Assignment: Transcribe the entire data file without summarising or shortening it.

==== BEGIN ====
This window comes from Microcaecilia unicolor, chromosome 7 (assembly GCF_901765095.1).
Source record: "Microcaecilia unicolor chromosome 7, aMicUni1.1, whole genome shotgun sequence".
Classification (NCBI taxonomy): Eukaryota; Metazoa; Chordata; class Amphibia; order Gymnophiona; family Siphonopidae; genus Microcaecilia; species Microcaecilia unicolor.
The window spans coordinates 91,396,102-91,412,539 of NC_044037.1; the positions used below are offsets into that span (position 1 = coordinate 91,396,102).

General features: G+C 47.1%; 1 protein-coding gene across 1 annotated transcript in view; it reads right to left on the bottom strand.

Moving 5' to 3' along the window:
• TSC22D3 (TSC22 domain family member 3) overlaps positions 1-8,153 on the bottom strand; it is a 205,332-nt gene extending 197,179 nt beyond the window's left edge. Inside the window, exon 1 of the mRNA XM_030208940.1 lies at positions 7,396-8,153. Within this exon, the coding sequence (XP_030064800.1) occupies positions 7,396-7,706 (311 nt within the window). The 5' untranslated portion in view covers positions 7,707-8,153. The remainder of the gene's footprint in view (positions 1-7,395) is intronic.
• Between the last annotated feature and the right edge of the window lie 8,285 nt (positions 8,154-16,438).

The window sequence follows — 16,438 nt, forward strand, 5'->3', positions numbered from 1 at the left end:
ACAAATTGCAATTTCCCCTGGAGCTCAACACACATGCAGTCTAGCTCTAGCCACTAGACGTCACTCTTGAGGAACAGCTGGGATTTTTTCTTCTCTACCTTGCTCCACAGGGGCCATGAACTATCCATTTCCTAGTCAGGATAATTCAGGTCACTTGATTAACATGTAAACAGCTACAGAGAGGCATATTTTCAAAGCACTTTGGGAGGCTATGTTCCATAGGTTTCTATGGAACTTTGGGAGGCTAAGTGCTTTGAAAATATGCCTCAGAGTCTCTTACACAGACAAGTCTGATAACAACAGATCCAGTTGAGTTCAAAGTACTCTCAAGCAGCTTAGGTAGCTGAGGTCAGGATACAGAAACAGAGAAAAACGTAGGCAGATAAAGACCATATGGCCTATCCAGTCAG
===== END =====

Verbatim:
This window comes from Microcaecilia unicolor, chromosome 7 (assembly GCF_901765095.1).
Source record: "Microcaecilia unicolor chromosome 7, aMicUni1.1, whole genome shotgun sequence".
Classification (NCBI taxonomy): Eukaryota; Metazoa; Chordata; class Amphibia; order Gymnophiona; family Siphonopidae; genus Microcaecilia; species Microcaecilia unicolor.
The window spans coordinates 91,396,102-91,412,539 of NC_044037.1; the positions used below are offsets into that span (position 1 = coordinate 91,396,102).

General features: G+C 47.1%; 1 protein-coding gene across 1 annotated transcript in view; it reads right to left on the bottom strand.

Moving 5' to 3' along the window:
• TSC22D3 (TSC22 domain family member 3) overlaps positions 1-8,153 on the bottom strand; it is a 205,332-nt gene extending 197,179 nt beyond the window's left edge. Inside the window, exon 1 of the mRNA XM_030208940.1 lies at positions 7,396-8,153. Within this exon, the coding sequence (XP_030064800.1) occupies positions 7,396-7,706 (311 nt within the window). The 5' untranslated portion in view covers positions 7,707-8,153. The remainder of the gene's footprint in view (positions 1-7,395) is intronic.
• Between the last annotated feature and the right edge of the window lie 8,285 nt (positions 8,154-16,438).

The window sequence follows — 16,438 nt, forward strand, 5'->3', positions numbered from 1 at the left end:
ACAAATTGCAATTTCCCCTGGAGCTCAACACACATGCAGTCTAGCTCTAGCCACTAGACGTCACTCTTGAGGAACAGCTGGGATTTTTTCTTCTCTACCTTGCTCCACAGGGGCCATGAACTATCCATTTCCTAGTCAGGATAATTCAGGTCACTTGATTAACATGTAAACAGCTACAGAGAGGCATATTTTCAAAGCACTTTGGGAGGCTATGTTCCATAGGTTTCTATGGAACTTTGGGAGGCTAAGTGCTTTGAAAATATGCCTCAGAGTCTCTTACACAGACAAGTCTGATAACAACAGATCCAGTTGAGTTCAAAGTACTCTCAAGCAGCTTAGGTAGCTGAGGTCAGGATACAGAAACAGAGAAAAACGTAGGCAGATAAAGACCATATGGCCTATCCAGTCAG